Newspaper Page Text
PAGE SIX ,
the Citizen, -Tuesday, august 26, 1913.
SENATOR L. Y. SHERMAN.
URING the suffrage Invasion of Washington
many arguments In fn-vor of tho "cause" were
presented, but It remained for Senator Lawrence
Y. Sherman of Illinois to crown them all with
an argument as original as It was startling. The sena
tor from Illinois, while In the midst of a thrilling speech
In behalf of woman's suffrage, waved his arms, raised
Uls voice and In clarion tones that threatened to onrry
from the national .capital clear to Chicago announced
this marvelous physiological axiom: "The maternal in
stinct is ns strong In woman as in man." It made the
male suffragists in the galleries wonder if they should
call themselves suffragettes hereafter. And it has in
delibly inscribed the name of the colleague of the In
imitable Jim Ham Lewis on a tablet in the Washington
hall of fame all his own.
The war between members of congress and the Wash
ington street railways over a rule regarding the time
limit on transfers has produced a number of exciting
encounters this summer between conductors, who con
servo the interest of the traction companies, and states
men, who at other times conduct the affairs of the na
tion. Representative Frank Buchanan of Illinois not long
ago had a lively tussle with a conductor who attempted
forcibly to put him off a street car on which he insisted
he was entitled to ride. Although Representative Thomas
Rellly of Connecticut offered his good offices as arbi
trator after separating the pair from their death grap
ple, tendering the conductor the nickel demanded, Mr.
Buchanan would have none of It and in the end got oil
the car and walked the balance of the way to his office. Representative
Thomas TJ. Slswon of Mississippi also had a similar dispute with a conductor,
which was ended by a woman paying his faro in the face of Mr. Slsson's pro
tests, the gallant Mlssissipplan not caring to involve a woman In the argu
ment. And there have been lots of other misups of the same character since
the hot weather began and, the trolley companies sought to enforce their arbi
trary transfer rule.
No one in the house of representatives dares to trifle with Representative
John J. Fitzgerald of Brooklyn, chairman of the great committee on appro
priations, until the would bo trlller is sure of his facts. The reason is that
Fitz, as they call him, is possessed of one of the most marvelous memories
known to the national legislature. Ho can remember the
name, date, page and line of every speech over made in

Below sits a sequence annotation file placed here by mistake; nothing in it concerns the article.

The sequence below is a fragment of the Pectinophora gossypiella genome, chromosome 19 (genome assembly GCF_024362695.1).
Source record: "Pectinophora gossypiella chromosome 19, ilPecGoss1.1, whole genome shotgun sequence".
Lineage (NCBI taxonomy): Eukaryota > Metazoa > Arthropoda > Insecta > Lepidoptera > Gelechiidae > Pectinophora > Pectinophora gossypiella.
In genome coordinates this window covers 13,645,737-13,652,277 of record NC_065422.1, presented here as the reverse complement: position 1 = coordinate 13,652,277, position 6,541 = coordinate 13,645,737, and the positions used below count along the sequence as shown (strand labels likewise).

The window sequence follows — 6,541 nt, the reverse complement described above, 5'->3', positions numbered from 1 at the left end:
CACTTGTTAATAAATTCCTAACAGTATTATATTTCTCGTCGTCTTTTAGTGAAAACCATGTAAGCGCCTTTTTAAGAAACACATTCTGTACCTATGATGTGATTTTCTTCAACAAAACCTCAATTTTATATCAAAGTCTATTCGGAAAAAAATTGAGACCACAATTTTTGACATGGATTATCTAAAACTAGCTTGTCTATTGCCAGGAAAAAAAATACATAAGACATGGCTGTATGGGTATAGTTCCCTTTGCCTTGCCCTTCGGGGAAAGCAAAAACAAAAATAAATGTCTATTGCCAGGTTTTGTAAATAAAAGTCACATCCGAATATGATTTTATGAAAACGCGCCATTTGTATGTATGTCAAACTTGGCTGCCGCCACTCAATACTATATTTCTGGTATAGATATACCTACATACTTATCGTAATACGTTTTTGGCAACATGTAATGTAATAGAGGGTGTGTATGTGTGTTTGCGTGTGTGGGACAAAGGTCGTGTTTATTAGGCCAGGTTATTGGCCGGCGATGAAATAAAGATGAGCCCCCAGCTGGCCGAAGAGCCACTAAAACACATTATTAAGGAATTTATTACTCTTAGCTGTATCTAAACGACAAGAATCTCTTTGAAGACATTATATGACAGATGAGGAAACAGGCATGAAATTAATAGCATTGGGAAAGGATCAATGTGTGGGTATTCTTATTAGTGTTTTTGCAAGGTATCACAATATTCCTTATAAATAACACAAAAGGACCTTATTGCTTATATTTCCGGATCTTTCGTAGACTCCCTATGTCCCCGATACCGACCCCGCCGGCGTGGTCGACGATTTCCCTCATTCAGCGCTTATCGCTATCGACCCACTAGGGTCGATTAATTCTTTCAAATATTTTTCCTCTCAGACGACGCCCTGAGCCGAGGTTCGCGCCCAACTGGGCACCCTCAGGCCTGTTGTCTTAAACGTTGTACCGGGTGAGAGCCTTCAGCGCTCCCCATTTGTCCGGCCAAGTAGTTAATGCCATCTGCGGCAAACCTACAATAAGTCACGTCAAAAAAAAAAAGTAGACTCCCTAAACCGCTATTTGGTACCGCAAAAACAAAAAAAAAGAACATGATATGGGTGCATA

congress or, at least, so his friends say though that
statement is probably some slight exaggeration of the
facts. But, bo that as It may, in bromidlc parlance.
Philip Campbell, tlio stalwart stand pat Republican from
Kansas, has reason to regret Fltz's memory. Not long
ago the question Of "tenure of office for government
clerks" arose in the house. The Democrats hada propo
sition to make government clerks' employment proceed in
terms of six years.
Representative Campbell made a most vigorous and
fiery speech against it. Ho called it iniquitous; ho called
it tyrannical; ho called it unfeeling, unsympathetic and
smelling of graft and corruption and made great ap
plause for himself on the Republican side.
"While ho was talking Representative Fitzgerald called
Marcellus Shields, assistant clerk to the house appropria
"Get mo the Record of about April 12, 1000," ho said.
Shields brought the volume, and Fitzgerald turned to
April 12. There was the speech of Campbell of Kansas
in favor of a tenure of office exactly in favor of the thing he was now de
nouncing. Fitzgerald waited his chance and then read Campbell's seven-year-old
speech, and Campbell nearly died of embarrassment.
"John," ho said to Fitzgerald in the cloakroom afterward, "how in the name
of crime did you remember that speech? Why, I forgot that I ever made it!"
Q by American Press
J. J. FITZGERALD.
WARM WEATHER MENU.
Fried chicken with green peas will
bo pleasing for the Sunday dinner. An
olive salad is a recent culinary treat
certain to find favor with those who
Cut the chicken in pieces for serv
ing, season, roll in flour and brown
in hot fnt Then add a small amount
of water and cover tho frying pan
closely, so that tho chicken cooks by
steam. Cook slowly for forty-flvo
minutes or an hour, then mako a cream
gravy, using tho fat in tho frying pan
as n basis.
Put tho desired quantity of young
peas in a etewpan with butter, allow
ing eight ounces to ovcry quart of
peas, a bunch of pnrsloy, a few small
onions nnd a llttlo salt Moisten with
broth nnd cook slowly until tender.
Now stir in tho beaten yolks of two
eggs and a tcaspoonful of BUgar, not
allowing to boll after tho eggs are
added. Sorvo on a hot dish.
Mash two anchovies and add them
to French dressing. Stone twenty-four
olives and chop them rather fln'o. Cut